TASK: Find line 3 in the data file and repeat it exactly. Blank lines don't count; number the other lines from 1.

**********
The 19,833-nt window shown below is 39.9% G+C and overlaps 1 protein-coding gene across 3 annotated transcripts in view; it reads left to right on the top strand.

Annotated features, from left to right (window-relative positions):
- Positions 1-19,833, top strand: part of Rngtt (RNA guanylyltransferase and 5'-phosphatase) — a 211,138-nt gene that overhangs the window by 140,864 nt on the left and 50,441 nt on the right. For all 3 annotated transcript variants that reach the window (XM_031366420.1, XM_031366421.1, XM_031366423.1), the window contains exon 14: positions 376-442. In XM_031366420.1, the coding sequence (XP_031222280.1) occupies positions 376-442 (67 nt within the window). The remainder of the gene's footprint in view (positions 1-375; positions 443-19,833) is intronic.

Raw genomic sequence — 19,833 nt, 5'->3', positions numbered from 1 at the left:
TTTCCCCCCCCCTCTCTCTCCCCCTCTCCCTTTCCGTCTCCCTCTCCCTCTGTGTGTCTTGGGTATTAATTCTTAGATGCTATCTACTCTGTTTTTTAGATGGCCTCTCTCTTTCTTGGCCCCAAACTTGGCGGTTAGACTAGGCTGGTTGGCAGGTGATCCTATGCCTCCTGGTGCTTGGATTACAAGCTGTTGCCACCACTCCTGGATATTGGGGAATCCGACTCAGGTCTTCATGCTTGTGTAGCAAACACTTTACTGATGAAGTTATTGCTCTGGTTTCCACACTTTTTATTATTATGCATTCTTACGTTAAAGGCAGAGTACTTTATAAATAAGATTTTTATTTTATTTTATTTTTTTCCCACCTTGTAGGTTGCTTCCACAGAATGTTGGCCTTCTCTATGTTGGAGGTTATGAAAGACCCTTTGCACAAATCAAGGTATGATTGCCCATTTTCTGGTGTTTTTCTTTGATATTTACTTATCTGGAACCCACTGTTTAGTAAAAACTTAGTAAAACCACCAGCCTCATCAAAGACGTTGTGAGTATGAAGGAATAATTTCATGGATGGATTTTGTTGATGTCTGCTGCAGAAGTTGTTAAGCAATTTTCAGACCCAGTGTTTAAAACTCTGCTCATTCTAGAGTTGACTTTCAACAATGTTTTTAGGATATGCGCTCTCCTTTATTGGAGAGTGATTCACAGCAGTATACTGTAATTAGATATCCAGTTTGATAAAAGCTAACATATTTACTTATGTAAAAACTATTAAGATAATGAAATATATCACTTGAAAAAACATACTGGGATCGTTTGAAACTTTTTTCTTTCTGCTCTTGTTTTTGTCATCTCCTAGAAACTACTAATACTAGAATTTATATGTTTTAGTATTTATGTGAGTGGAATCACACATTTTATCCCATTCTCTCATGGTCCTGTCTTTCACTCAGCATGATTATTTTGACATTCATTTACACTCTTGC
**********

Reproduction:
- Positions 1-19,833, top strand: part of Rngtt (RNA guanylyltransferase and 5'-phosphatase) — a 211,138-nt gene that overhangs the window by 140,864 nt on the left and 50,441 nt on the right. For all 3 annotated transcript variants that reach the window (XM_031366420.1, XM_031366421.1, XM_031366423.1), the window contains exon 14: positions 376-442. In XM_031366420.1, the coding sequence (XP_031222280.1) occupies positions 376-442 (67 nt within the window). The remainder of the gene's footprint in view (positions 1-375; positions 443-19,833) is intronic.